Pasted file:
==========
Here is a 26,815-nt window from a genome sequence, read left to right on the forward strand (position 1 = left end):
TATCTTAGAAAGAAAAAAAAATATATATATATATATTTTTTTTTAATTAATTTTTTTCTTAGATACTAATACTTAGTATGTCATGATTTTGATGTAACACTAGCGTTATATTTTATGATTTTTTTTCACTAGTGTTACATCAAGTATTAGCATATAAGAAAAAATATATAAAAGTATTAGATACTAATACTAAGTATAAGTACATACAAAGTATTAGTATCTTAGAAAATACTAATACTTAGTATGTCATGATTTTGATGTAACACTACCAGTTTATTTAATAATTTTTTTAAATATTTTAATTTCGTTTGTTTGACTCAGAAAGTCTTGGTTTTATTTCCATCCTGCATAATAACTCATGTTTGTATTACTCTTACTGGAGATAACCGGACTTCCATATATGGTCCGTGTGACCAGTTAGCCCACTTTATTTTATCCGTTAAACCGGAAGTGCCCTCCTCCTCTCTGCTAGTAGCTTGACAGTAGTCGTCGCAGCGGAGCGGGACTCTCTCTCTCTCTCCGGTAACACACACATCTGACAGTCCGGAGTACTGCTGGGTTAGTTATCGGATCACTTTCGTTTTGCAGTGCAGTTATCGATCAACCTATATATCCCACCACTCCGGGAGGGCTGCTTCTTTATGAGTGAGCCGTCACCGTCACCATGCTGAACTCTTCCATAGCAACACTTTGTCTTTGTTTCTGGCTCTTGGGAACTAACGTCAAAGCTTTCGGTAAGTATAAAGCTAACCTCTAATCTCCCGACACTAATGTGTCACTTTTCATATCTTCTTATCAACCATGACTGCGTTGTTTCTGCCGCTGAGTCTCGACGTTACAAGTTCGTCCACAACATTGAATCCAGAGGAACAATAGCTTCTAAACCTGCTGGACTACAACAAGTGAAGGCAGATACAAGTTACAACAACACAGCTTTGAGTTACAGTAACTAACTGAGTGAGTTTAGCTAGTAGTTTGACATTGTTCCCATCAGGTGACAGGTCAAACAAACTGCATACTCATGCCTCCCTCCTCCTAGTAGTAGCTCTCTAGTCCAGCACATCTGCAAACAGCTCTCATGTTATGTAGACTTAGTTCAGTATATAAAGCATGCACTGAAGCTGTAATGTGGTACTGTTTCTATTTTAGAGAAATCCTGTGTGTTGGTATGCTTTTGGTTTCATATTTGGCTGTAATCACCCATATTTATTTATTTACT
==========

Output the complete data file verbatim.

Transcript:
Here is a 26,815-nt window from a genome sequence, read left to right on the forward strand (position 1 = left end):
TATCTTAGAAAGAAAAAAAAATATATATATATATATTTTTTTTTAATTAATTTTTTTCTTAGATACTAATACTTAGTATGTCATGATTTTGATGTAACACTAGCGTTATATTTTATGATTTTTTTTCACTAGTGTTACATCAAGTATTAGCATATAAGAAAAAATATATAAAAGTATTAGATACTAATACTAAGTATAAGTACATACAAAGTATTAGTATCTTAGAAAATACTAATACTTAGTATGTCATGATTTTGATGTAACACTACCAGTTTATTTAATAATTTTTTTAAATATTTTAATTTCGTTTGTTTGACTCAGAAAGTCTTGGTTTTATTTCCATCCTGCATAATAACTCATGTTTGTATTACTCTTACTGGAGATAACCGGACTTCCATATATGGTCCGTGTGACCAGTTAGCCCACTTTATTTTATCCGTTAAACCGGAAGTGCCCTCCTCCTCTCTGCTAGTAGCTTGACAGTAGTCGTCGCAGCGGAGCGGGACTCTCTCTCTCTCTCCGGTAACACACACATCTGACAGTCCGGAGTACTGCTGGGTTAGTTATCGGATCACTTTCGTTTTGCAGTGCAGTTATCGATCAACCTATATATCCCACCACTCCGGGAGGGCTGCTTCTTTATGAGTGAGCCGTCACCGTCACCATGCTGAACTCTTCCATAGCAACACTTTGTCTTTGTTTCTGGCTCTTGGGAACTAACGTCAAAGCTTTCGGTAAGTATAAAGCTAACCTCTAATCTCCCGACACTAATGTGTCACTTTTCATATCTTCTTATCAACCATGACTGCGTTGTTTCTGCCGCTGAGTCTCGACGTTACAAGTTCGTCCACAACATTGAATCCAGAGGAACAATAGCTTCTAAACCTGCTGGACTACAACAAGTGAAGGCAGATACAAGTTACAACAACACAGCTTTGAGTTACAGTAACTAACTGAGTGAGTTTAGCTAGTAGTTTGACATTGTTCCCATCAGGTGACAGGTCAAACAAACTGCATACTCATGCCTCCCTCCTCCTAGTAGTAGCTCTCTAGTCCAGCACATCTGCAAACAGCTCTCATGTTATGTAGACTTAGTTCAGTATATAAAGCATGCACTGAAGCTGTAATGTGGTACTGTTTCTATTTTAGAGAAATCCTGTGTGTTGGTATGCTTTTGGTTTCATATTTGGCTGTAATCACCCATATTTATTTATTTACT